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No Syria intervention – What Next? – 2014 Spring Conference

Tim Llewellyn, ex-BBC Middle East Correspondent, said Syria had known much instability and violence for a century from post- 1918 French control to today: France truncated it with ‘divide and rule’ of its various religious communities; creation of Israel was a disaster for Syria; with rising Arab nationalism during the Cold War, the West wrongly saw Syria allied to Communism. 1960s onward saw stability under Ba’ath Party-Assad regimes, but with ruthless suppression of opposition and Islamist risings. The West welcomed 2011 anti-Assad insurgency, wanting it to break the
Iran-Syria-Hezbollah nexus to help Israel: this had not happened. “In Syria, support for Assad has grown because the alternatives are seen as dangerous and incoherent.” Thawing US-Iran relations offered hope of posssible diplomatic breakthrough, but US-Russia crisis over Ukraine had made Putin more determined to back Assad. Baria Alamuddin, Lebanese-British Foreign Editor, Al Hayat, said Syria focused all regional issues, showed the world community’s weakness, and was complicated by ever-deepening divide within global Islam between Shia and Sunnis, “threatening the whole fabric of Middle East society”. Iran was intervening with financial support for Hezbollah pro-Assad fighters in Syria. [An Iranian present stressed intervention by Saudi Arabia, Qatar and other Gulf states].’Restoring world order’ was the fundamental issue. Dilip Hiro, journalist, author of Dictionary of the Middle East, emphasised post-1945 Middle East had been torn by many conflicts and interventions. Iran backed Assad ‘because Syria has never been under US control’; it saw the civil war as anti-Israel, but Saudi Arabia saw it as a Sunni-Shia conflict. The army “is fully behind Assad, because 70% of professional soldiers are Alawites”. US would not get involved, and West would ‘not fight alongside
Jihadists against Assad’. The war would end ‘with exhaustion’ – but could last further 2–5 years.

Dr. Thomas Daffern, Director, International Institute of Peace Studies, proposed solutions for Syria, saying the Peace Movement “needs to articulate ‘Peace Policy’ ”. UK should urge disarmament on all sides, free access for aid, local security systems, elections, a truth and reconciliation commission; also, offer to arrange neutral mediation to all parties, with a UK warship as neutral ‘peacekeeping ship’. Peace Policy made good moral sense, changed enemies into friends, fostered virtue and solidarity, and
helped create ‘an enlightened world’. Anthony Russell, founder of Chandos Foundation went further, urging ‘unconditional love’ – running through all the great religions – as “the spirit around which the world could unite”. Rejecting mass media and nation states’ propoganda that hate, greed and violence were necessary evils, the world could achieve fundamental mind-set change through primacy of unconditional love, finally bringing world peace with international law. In like vein, inspirational leadership adviser Leena Patel urged “a new unity affirming the goodness in all”, rejecting ‘the mentality of separation’ and restoring
compassion into world politics.

Discussing ‘How Future Wars can be Stopped: End Hypocrisy and Double Standards’, UfP Chair Vijay Mehta said Parliament’s rejection of military action against Syria [August 2013] could become permanent if a future UK foreign policy focused on dialogue, diplomacy, soft power and UN. Rising China, US pivot to Asia, new East-West Cold War, Israel/Palestine and wider Middle East, post-NATO Afghanistan, Pakistan menaced by Taleban and US drones, NATO/EU expansionism and Russian defence of its ‘near abroad’, were all sources of potential conflicts needing international resolution through UN, peacebuilding with disarmament, boosting rule of law, and tackling global poverty and inequality. A third Geneva Conference on Syria with global and regional powers agreeing and imposing a peace plan, was now urgent – as was “de-legitimising war as a way of solving disputes”.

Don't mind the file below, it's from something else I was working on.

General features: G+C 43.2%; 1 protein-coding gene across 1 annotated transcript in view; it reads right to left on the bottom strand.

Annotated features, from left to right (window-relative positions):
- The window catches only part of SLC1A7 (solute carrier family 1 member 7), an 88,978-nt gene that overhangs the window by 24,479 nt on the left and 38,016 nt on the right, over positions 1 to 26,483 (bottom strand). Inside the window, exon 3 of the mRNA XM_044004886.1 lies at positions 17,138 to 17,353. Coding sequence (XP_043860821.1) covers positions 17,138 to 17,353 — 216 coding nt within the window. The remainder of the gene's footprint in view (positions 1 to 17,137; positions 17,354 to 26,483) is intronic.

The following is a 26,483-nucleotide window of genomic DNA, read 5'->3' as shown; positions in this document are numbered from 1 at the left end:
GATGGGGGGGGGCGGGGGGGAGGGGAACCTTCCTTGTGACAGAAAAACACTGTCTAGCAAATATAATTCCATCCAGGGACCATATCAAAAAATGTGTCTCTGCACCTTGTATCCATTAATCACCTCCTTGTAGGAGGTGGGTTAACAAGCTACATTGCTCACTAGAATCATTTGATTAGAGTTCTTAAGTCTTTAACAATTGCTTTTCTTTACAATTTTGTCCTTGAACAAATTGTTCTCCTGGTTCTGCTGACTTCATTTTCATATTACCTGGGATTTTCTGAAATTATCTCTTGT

UfP Co-ordinator Brian Cooper said the Peace Movement must be vigilant against any moves to reverse the no-war vote. Ethical foreign policy would stress strong aid programme backinggrassroots anti-poverty projects, peaceful conflict resolution, cultural and economic links, and ‘people-to-people peacemaking’ by civic groups, and reject threatening actions such as Trident renewal and backing arms trading. Christian reconciliation applied in global affairs meant ‘taking the legitimate interests of ‘the other’ absolutely seriously’ and ‘repenting’ of past errors. On Ukraine/Crimea, the West should recognise its failings and betrayals towards Russia since end of the Cold War had led to the crisis: NATO/EU expansion to the East at the expense of Russia’ security threatened it, causing mutual suspicion and hostility. A new pan-European peace and security framework was needed for lasting peace, finally achieving Gorbachev’s ‘common European home’.

Open Forum issues included: opposing ‘normalisation of violence’ in the media, replacing a ‘war economy’ with a ‘people matter’ economy, and bridging the gap between people and decision makers internationally, eg. with a ‘UN Parliamentary Assembly’.

The morning A.G.M. received reports on UfP work 2013-14 from the Chair, Treasurer and Co-ordinator/Churches & Inter-faith Secretary; Officers and Executive Committee for 2014-15 were elected, including new members Lucy Mbugua, Leena Patel and Anthony Russell. Tributes were paid to Kenneth Greet and Tony Benn.

(Full reports on UfP website – www.unitingforpeace.com)
Report by Brian Cooper, Leena Patel & Daphne Smalling

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